What do you get crossing the war aspect and steampunk aesthetic of Valkyria Chronicles, the downtime and anthro cat and dog characters of Animal Crossing, and the plot of the movie “Jimmy Neutron: Boy Genius”? You pretty much get Fuga: Melodies of Steel! The children of the sweet, peaceful village of Petit Mona were thrown into chaos when the dreaded fascist Berman Empire attacked and stole the grown-ups. Upon finding a tank called The Taranis, the six children board, picking up more along the way, and begin their journey to save their family!

The bulk of the gameplay in Fuga: Melodies of Steel is turn-based battles against the Berman army in waves and boss battles at the end of each chapter. Each child has their own specialty when reaching ‘hero mode’ after fighting for a while and having a task fulfilled beforehand. There are three different weapons the kids specialize in: Cannons, Machine Guns, and Grenade Launchers. Between battles, you can collect treasures to upgrade your tank, health, special attack refills, and have an intermission break. During intermissions, you can chat with the kids to strengthen your bonds to increase your special link attack with them. You can also upgrade stuff and fulfill tasks the kids want to do, like cooking, farming, and laundry. Cutscenes happen as you feel the childrens’ fear and moral dilemma in attacking other people.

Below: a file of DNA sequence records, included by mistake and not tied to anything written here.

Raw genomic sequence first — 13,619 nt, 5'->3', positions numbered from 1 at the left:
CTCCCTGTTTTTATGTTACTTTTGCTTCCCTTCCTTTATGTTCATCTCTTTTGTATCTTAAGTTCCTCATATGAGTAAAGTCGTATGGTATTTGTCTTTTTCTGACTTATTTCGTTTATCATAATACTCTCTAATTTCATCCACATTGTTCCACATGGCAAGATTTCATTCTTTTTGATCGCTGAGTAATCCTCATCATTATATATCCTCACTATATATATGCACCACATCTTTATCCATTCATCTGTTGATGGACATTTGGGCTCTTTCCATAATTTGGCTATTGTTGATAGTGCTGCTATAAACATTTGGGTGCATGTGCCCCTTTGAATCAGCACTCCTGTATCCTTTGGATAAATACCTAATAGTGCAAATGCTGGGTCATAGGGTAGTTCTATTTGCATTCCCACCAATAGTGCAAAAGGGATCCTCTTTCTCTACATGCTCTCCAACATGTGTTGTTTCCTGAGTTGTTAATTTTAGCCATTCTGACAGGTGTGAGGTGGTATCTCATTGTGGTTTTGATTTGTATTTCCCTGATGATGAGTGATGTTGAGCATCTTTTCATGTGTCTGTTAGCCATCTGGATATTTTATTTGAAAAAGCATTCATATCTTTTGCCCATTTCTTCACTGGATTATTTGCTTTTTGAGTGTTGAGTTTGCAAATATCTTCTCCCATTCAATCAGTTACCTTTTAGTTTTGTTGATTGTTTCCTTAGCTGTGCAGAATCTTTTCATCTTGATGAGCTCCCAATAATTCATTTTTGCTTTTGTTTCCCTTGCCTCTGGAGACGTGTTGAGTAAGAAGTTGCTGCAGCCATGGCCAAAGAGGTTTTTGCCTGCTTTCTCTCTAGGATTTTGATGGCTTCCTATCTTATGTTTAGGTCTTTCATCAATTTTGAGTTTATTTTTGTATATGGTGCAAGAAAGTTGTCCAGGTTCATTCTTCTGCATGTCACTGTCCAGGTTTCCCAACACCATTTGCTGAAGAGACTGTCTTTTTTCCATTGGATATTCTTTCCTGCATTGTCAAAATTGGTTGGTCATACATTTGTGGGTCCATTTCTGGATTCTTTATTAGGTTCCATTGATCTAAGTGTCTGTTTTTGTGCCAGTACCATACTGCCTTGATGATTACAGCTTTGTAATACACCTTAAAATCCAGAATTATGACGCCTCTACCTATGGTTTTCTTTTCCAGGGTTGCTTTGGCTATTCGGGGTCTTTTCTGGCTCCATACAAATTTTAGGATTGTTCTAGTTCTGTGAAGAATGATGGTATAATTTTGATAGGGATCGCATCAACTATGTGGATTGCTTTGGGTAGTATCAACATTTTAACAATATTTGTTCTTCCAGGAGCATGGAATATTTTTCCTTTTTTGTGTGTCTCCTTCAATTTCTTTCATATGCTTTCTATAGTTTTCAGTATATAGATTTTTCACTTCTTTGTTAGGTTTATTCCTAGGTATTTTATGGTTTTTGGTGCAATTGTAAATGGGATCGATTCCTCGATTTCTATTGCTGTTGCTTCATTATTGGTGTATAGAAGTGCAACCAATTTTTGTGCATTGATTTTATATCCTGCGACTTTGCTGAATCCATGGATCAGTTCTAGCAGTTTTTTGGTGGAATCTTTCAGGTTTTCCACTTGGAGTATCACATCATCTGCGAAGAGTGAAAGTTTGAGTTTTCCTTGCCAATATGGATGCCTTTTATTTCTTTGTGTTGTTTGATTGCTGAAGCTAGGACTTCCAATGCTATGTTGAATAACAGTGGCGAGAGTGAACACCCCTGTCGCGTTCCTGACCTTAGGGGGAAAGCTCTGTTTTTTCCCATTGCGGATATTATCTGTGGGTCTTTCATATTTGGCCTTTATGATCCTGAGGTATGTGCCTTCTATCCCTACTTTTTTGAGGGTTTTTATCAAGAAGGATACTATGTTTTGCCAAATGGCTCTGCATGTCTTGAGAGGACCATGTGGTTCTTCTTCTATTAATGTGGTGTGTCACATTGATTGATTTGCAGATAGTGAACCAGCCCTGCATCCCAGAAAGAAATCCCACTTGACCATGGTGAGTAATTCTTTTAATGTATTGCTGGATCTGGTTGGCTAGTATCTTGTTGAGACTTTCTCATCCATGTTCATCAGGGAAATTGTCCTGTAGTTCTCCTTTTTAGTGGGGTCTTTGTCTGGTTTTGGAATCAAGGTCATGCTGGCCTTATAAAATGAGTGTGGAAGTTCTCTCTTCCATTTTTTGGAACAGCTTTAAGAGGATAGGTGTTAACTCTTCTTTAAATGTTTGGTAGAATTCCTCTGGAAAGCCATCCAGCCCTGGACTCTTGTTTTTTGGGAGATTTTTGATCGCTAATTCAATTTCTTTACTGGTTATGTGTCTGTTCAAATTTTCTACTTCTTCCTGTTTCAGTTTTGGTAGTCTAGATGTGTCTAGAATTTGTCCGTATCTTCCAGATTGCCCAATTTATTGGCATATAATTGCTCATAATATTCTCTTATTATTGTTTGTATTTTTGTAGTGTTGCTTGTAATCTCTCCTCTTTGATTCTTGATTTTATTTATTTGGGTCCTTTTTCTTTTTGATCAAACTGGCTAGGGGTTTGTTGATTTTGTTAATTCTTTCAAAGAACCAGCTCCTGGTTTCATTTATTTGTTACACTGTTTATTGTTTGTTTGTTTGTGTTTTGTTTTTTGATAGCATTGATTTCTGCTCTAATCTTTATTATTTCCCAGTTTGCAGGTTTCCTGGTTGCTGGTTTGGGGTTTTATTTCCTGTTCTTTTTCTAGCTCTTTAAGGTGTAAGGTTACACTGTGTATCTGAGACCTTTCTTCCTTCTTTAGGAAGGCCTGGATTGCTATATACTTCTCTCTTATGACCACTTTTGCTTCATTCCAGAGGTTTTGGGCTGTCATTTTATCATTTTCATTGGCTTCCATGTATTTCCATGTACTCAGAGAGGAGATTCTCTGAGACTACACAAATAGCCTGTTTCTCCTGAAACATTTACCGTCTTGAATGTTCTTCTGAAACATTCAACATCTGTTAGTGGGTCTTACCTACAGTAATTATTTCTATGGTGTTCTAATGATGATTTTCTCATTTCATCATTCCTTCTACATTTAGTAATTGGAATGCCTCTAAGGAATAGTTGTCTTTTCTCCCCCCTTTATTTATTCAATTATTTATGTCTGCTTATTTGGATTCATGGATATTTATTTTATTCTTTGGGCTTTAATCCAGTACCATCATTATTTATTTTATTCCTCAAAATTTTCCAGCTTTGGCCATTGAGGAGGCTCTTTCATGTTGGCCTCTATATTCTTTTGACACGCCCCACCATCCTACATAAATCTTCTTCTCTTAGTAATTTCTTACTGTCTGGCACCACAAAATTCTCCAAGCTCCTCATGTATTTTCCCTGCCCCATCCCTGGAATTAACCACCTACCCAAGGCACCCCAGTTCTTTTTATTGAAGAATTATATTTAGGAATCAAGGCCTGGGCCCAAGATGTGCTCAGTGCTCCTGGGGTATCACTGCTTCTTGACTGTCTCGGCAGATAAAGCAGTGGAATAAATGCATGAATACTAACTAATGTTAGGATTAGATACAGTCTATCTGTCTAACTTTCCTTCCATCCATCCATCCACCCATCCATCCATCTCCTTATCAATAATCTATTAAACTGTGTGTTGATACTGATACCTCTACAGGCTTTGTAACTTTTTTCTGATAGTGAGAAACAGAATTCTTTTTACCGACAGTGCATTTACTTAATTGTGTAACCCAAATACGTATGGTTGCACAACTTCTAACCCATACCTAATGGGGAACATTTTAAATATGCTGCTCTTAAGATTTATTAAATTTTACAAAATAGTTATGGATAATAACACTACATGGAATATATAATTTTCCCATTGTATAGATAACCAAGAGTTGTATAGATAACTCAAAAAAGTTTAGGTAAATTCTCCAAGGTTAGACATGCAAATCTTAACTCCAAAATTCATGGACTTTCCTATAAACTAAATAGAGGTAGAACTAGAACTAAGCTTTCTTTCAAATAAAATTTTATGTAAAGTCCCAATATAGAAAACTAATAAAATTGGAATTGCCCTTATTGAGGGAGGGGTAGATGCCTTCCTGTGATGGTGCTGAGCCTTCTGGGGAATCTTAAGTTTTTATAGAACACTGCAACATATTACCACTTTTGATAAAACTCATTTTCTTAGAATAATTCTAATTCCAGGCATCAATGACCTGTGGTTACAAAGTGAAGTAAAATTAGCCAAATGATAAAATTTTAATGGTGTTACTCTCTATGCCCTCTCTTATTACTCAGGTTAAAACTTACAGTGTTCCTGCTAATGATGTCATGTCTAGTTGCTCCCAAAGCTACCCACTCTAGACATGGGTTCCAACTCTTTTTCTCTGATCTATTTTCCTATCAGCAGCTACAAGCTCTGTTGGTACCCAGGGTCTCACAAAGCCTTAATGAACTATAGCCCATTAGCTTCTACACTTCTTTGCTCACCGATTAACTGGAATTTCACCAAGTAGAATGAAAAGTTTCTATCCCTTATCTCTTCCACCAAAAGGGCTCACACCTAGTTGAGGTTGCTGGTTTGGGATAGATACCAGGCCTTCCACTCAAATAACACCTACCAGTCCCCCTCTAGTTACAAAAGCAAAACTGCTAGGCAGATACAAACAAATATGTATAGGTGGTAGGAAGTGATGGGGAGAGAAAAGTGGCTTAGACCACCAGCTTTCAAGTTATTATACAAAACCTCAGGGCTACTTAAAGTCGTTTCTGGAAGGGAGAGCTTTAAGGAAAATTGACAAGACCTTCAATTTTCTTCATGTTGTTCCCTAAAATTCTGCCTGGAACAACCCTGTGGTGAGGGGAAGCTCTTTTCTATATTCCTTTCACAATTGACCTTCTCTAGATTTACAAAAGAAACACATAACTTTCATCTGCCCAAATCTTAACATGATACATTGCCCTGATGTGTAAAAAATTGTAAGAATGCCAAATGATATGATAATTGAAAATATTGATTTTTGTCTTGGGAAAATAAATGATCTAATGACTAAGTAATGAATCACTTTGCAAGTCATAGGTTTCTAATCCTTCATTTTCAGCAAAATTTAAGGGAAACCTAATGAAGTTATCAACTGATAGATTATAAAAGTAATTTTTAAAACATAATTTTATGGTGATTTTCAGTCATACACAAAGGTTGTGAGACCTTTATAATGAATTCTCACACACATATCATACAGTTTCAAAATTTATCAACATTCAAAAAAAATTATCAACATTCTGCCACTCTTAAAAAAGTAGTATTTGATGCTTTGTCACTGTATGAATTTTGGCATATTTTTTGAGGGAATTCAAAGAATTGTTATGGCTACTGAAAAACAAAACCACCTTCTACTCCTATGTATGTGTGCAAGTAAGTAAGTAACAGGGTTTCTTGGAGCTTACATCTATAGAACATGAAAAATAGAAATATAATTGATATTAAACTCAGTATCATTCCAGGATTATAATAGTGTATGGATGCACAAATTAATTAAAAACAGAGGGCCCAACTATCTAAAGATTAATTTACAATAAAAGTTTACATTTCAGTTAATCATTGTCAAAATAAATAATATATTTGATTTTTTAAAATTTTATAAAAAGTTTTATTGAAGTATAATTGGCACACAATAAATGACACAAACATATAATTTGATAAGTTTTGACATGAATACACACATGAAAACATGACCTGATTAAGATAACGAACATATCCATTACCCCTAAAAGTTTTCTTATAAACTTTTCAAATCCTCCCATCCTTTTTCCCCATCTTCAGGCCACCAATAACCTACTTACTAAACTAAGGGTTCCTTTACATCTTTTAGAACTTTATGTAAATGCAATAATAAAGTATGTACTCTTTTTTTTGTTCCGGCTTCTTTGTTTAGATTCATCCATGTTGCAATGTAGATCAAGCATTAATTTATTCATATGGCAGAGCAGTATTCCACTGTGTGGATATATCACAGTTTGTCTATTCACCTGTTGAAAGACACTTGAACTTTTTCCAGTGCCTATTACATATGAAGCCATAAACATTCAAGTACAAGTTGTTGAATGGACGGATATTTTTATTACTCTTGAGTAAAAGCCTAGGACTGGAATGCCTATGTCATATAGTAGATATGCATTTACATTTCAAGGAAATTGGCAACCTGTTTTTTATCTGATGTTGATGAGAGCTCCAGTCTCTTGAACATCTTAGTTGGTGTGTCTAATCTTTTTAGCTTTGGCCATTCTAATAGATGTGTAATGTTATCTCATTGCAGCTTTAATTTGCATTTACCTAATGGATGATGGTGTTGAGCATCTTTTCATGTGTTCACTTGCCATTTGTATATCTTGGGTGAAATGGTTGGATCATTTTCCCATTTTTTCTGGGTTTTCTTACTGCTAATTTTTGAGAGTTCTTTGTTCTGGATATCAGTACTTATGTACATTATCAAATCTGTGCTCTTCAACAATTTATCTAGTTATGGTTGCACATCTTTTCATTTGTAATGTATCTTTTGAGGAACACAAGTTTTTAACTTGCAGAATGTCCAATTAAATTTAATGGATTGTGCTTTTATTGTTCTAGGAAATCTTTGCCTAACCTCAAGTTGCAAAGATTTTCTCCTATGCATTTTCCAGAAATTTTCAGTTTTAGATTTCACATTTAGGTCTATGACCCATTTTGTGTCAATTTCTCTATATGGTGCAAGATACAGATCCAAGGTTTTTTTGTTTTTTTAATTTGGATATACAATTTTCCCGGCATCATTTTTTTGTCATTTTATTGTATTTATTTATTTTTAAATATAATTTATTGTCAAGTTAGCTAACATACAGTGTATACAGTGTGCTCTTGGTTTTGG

Both the visuals and music are fantastic in Fuga: Melodies of Steel! Although not having English voice acting, the Japanese voice acting I picked to listen to while playing was very expressive, well done, and entertaining. All the kids have their own charm, personality, and interactions with each other during link events as their bond with each other grows. The only ones I didn’t care much about (because I didn’t find them that interesting) were Boron and Socks. One is the stereotypical overweight food-lover, while the other is the nerd character.

One thing about this game that I found interesting was the deadly weapon you have in your arsenal, the dreaded Soul Cannon. This weapon can wipe out an enemy using the life of one of the children. It hasn’t been used in my playthrough so far, except for the beginning when they show you how it works only to promptly undo the death. There was one boss that made me close to using it, but I changed my strategy enough to beat him without losing one of the kids.

Overall, Fuga: Melodies of Steel is a charming, beautiful, and challenging game that shows just how determined a child can be in the face of seemingly impossible odds. The love these children have for their parents is truly unstoppable. The game’s priced at $39.99, and I’d highly recommend it if you’re interested in turn-based RPGs, fantasy settings, and anything else mentioned in this review.